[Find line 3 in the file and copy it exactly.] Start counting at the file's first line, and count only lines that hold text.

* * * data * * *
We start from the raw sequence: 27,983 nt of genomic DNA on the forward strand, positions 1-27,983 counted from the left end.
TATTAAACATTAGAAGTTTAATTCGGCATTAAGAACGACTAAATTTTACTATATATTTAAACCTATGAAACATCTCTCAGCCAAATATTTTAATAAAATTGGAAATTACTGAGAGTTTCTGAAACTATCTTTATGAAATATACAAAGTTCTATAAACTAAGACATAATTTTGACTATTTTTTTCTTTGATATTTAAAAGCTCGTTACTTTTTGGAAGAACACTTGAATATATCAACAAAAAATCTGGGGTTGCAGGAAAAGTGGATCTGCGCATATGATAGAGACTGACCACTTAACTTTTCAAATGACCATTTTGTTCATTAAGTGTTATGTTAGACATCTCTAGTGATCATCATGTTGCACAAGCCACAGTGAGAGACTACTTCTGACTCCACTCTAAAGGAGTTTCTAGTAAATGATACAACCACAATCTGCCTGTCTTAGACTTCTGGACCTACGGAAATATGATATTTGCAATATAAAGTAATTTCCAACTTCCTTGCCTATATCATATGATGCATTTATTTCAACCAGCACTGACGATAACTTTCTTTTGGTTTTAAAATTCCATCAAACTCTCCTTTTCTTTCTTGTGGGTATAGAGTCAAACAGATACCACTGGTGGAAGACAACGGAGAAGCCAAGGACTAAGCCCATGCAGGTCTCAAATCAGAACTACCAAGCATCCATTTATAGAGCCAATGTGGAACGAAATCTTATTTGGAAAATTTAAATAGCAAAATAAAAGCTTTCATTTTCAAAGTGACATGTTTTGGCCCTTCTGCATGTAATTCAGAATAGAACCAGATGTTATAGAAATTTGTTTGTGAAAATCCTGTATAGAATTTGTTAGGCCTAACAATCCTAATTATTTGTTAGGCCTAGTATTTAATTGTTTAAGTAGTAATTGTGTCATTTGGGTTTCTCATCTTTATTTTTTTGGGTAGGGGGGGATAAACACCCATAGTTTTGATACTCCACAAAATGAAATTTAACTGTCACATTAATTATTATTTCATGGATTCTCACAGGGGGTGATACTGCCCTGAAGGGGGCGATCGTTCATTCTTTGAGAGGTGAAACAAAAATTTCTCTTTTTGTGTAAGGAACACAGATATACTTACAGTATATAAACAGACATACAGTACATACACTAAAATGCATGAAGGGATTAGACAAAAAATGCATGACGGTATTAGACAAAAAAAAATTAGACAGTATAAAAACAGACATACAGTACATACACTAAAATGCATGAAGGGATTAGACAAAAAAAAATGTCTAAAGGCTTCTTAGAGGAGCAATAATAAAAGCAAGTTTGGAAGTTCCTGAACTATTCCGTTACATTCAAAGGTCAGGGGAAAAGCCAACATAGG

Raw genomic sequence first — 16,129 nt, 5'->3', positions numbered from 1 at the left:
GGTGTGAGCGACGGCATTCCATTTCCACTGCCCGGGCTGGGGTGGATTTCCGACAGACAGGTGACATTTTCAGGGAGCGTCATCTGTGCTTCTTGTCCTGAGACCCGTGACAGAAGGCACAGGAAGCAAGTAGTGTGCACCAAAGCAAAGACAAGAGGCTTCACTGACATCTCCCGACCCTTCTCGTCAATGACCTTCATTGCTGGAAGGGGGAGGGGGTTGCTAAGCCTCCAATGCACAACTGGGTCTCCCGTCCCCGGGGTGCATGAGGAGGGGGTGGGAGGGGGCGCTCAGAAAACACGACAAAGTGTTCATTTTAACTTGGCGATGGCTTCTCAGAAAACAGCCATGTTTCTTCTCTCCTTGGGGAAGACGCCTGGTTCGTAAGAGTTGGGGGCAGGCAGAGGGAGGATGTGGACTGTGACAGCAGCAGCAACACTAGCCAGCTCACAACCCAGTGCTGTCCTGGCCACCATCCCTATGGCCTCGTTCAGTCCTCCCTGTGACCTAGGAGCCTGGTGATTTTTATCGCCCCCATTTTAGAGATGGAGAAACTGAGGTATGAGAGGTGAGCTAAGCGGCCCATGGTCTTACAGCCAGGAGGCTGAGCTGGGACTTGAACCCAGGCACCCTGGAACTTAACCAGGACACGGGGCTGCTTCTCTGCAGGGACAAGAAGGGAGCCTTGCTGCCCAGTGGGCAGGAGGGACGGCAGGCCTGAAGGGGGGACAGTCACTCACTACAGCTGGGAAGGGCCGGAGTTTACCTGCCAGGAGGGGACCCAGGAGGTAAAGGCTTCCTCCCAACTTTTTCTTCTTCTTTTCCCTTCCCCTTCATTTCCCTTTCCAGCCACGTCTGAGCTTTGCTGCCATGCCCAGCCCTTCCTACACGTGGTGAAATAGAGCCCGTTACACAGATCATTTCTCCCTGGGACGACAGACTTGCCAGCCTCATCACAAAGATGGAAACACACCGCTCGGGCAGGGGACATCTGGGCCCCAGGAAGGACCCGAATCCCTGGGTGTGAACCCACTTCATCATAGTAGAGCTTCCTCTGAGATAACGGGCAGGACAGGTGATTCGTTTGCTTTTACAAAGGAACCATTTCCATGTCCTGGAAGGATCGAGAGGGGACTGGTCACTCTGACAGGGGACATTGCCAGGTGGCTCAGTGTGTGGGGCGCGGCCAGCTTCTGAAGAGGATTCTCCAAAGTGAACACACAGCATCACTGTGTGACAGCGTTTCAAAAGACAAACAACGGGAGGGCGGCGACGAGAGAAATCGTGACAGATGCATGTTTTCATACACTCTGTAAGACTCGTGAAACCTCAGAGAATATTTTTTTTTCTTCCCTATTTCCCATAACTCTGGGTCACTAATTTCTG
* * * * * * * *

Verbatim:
Raw genomic sequence first — 16,129 nt, 5'->3', positions numbered from 1 at the left: